Planet Claire

some say she's from Mars

Walking in the Perth Hills, be wary of snakes

by Claire 12/31/2006 8:13:00 PM

In the hills here there are a lot of snakes but by luck we haven't run into any in the last few years. This year though, I've had 3 close encounters with snakes in a 3 week period at the beginning of the hot season, 2 just up the road from here in some bushland behind Kalamunda Glades Shopping Centre, the other in Jurien Bay on a path through some bush behind the beach.
The snakes near here were both juvenile dugites (I think), both times they were soaking up the sun on the path when I nearly stepped on them. Only after stepping over/around them did they move on, so sluggish were they. The first time it happened I started watching the path more closely as I walked along, but the 2nd snake I also failed to see despite watching, because I was watching the path a couple of meters ahead. I've now come to the conclusion that you need to watch where you are putting your feet, so look down, look down always. Ofcourse this puts a real downer on bushwalking.
We encountered the Jurien snake while riding bikes along the bush track next to the beach. The kids went through about 10 metres ahead of me. The snake crossed the path right infront of my bike and had I not braked I would have hit it with my front tyre. Our dog jumped out of the basket to have a closer look but luckily the snake had gotten across the path & into the bush by then, and I had a hold of the dog by her lead. The snake was long & almost black, either a Gwardar or Dugite probably, after talking to some locals about it. Very scary experience, almost put me off going outside!
Now 3 close encounters in 3 weeks has got to be the universe trying to tell me something, so I took notice & did some calling to CALM, read some books & internet sites and here's my advice to anyone who lives around here and isn't prepared.

My advice when bushwalking in summer - please be prepared.

Hey I'm no expert but here's my 2 cents.

  1. Snakes are out and about all summer but in my opinion the huge danger time is the first few weeks of heat when the snakes are coming out to warm up - they're everywhere & they're in the clearings (like paths) where it's sunny and you are walking. They are sluggish and do not get out of the way as quickly as you might think at this time of the year. Very easy to step on them even if you're alert because they look just like a stick! The colouring of dugites is very variable and they tend to take on the colour of the surrounding bush ofcourse.
  2. In midsummer it is also dangerous but atleast the snakes probably move away faster when they sense you coming. Now I'm talking mainly about dugites - they are shy snakes and will keep away if they can, on the other hand tiger snakes are agressive - I am very glad we don't generally get those around here (touching wood). Talking of other poisonous snakes I believe we also get a kind of death adder around here that likes to hide in mulch - sounds wonderful doesn't it - a good reason to stick to cleared paths.
  3. If you must walk in the bush in summer then take a backpack with a charged mobile phone, and a large compression bandage, (PUT A BANDAGE IN YOUR BACKPACK NOW!) just in case. Also wear closed in shoes and long pants, boring I know. I have taken to using the roads rather than the bush tracks to bring the kids home from school as they are in sandals and shorts & after my experiences this year I can't bear the thought of their little ankles exposed.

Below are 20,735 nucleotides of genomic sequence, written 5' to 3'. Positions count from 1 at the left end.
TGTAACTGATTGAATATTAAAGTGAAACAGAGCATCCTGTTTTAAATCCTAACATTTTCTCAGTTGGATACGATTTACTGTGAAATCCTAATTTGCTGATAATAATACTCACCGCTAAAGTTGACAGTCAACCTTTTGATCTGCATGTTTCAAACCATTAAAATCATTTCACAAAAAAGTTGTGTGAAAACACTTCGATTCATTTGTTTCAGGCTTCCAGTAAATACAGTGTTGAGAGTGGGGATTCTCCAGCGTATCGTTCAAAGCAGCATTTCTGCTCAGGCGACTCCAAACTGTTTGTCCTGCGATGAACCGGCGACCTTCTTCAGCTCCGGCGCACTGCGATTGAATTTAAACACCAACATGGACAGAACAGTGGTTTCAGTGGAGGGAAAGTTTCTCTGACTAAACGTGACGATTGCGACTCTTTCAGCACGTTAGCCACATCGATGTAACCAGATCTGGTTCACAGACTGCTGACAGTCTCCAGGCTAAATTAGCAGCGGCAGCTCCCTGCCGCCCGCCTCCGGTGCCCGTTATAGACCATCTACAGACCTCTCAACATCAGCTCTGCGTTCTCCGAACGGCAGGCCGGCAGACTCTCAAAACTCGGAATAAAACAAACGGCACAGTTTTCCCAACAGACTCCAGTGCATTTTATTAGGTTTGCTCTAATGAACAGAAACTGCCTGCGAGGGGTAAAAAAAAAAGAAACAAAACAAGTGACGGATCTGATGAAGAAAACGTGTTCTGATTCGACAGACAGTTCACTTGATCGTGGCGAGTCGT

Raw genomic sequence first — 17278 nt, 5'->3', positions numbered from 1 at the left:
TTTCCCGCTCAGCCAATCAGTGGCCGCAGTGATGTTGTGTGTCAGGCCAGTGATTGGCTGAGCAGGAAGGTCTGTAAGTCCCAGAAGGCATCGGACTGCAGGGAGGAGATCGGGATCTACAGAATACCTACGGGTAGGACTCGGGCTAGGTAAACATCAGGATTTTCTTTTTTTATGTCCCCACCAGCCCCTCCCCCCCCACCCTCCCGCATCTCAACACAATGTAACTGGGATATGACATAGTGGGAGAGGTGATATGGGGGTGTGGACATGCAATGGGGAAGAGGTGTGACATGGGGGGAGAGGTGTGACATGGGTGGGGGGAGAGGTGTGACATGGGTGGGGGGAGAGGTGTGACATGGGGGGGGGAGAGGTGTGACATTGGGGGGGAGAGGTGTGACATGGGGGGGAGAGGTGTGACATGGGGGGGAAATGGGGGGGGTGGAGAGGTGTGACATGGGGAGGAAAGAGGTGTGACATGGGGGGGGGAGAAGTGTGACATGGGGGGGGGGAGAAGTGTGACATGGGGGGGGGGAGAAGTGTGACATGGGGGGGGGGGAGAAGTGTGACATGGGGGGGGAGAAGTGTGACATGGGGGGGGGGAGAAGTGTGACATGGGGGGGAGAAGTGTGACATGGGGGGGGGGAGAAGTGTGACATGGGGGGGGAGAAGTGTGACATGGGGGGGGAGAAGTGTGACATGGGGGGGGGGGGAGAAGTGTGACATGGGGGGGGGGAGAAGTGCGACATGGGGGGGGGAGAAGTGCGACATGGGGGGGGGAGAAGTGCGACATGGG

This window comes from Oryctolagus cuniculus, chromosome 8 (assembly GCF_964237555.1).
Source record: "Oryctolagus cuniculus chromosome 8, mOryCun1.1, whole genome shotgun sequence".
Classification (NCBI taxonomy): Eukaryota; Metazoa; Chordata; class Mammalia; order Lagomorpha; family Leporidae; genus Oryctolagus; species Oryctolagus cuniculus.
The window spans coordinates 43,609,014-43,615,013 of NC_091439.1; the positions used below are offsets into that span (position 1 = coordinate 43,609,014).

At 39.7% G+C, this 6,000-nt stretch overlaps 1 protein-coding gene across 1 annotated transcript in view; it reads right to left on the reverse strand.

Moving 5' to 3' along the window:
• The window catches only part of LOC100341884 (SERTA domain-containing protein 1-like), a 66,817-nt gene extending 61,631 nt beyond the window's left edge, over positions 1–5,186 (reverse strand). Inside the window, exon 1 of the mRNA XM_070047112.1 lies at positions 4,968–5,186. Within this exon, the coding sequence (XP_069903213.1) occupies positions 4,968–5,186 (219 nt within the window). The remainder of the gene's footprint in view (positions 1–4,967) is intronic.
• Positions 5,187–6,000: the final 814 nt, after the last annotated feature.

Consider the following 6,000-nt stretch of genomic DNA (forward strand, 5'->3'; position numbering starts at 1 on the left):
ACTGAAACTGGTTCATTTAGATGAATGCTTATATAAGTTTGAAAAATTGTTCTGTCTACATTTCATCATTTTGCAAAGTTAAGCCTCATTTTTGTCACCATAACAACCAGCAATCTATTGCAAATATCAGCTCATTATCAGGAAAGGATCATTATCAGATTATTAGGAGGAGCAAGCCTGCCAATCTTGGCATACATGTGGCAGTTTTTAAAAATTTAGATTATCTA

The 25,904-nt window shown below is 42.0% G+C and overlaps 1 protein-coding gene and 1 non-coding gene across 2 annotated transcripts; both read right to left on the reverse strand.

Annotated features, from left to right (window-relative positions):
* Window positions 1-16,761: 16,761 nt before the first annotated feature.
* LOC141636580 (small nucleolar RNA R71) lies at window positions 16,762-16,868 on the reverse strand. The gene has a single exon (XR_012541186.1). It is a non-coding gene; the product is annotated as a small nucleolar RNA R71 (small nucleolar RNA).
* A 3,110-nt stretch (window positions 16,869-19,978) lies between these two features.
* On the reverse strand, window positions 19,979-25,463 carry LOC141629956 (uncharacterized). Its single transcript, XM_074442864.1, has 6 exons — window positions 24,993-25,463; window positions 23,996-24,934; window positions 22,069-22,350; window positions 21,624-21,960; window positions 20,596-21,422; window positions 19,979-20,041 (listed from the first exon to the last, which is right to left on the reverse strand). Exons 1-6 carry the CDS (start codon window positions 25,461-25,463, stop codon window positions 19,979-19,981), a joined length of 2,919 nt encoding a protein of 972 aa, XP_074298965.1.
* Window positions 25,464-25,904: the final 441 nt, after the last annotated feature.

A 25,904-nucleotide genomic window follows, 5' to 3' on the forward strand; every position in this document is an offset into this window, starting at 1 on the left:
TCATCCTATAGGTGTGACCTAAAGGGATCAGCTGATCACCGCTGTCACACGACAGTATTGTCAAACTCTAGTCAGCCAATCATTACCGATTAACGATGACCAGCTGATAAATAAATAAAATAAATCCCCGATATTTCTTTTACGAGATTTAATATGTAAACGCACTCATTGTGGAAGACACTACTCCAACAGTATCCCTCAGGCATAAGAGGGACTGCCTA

4. Look down at your feet all the time, you must look ahead also ofcourse but believe me, it is very easy to miss a snake that is lounging in the sun so I reckon you've got to be super aware.
  5. If you encounter a snake, act non-threatening, back off calmly & wait for it to get away.
  6. If bitten, the correct treatment is to
    1. first wrap the limb from the site of the bite, then down the limb, then back up the limb if you have enough bandage. Firm but not tight enough to cut off circulation - the idea is to slow down the passage of the venom (through the lymph system I believe). Please keep in mind I'm no expert, but I believe that's the correct way to apply a bandage.
    2. Second, immoblize - don't walk. Sit or lie down & wait for help.
    3. Third, ring an ambulance and give them clear directions to find you - do not let the victim walk. Ofcourse if someone can carry the victim to the nearest road that might make sense. Do not wash the bite site - that might be needed for identification at hospital. Don't remove the bandage either, that would free up the circulation.
  7. Please read this article http://www.usyd.edu.au/anaes/venom/snakebite.html
  8. Snakes in WA are rightly protected by the Wildlife Conservation Act so don't try & kill one.
  9. Don't get paranoid. It will probably never happen, but for goodness sakes, go buy a bandage & put it in your backpack now! And if you have a mobile phone then take it with you when walking alone. Also remember that the European honeybee is more likely to kill than a dugite, and that only a small proportion of snakebites actually cause illness as the fangs often don't penetrate far enough. But for this reason too children & dogs are more vulnerable so you need to take snakes seriously if walking with little ones.

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